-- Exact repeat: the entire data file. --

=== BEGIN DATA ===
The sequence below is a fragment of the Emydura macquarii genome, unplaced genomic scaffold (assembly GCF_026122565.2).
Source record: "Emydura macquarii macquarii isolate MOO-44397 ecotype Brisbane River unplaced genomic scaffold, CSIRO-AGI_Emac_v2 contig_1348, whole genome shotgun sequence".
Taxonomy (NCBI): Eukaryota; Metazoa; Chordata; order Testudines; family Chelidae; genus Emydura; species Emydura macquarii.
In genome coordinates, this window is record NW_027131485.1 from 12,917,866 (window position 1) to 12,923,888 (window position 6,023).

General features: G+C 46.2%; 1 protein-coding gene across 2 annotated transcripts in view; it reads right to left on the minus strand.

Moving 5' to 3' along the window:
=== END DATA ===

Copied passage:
The sequence below is a fragment of the Emydura macquarii genome, unplaced genomic scaffold (assembly GCF_026122565.2).
Source record: "Emydura macquarii macquarii isolate MOO-44397 ecotype Brisbane River unplaced genomic scaffold, CSIRO-AGI_Emac_v2 contig_1348, whole genome shotgun sequence".
Taxonomy (NCBI): Eukaryota; Metazoa; Chordata; order Testudines; family Chelidae; genus Emydura; species Emydura macquarii.
In genome coordinates, this window is record NW_027131485.1 from 12,917,866 (window position 1) to 12,923,888 (window position 6,023).

General features: G+C 46.2%; 1 protein-coding gene across 2 annotated transcripts in view; it reads right to left on the minus strand.

Moving 5' to 3' along the window: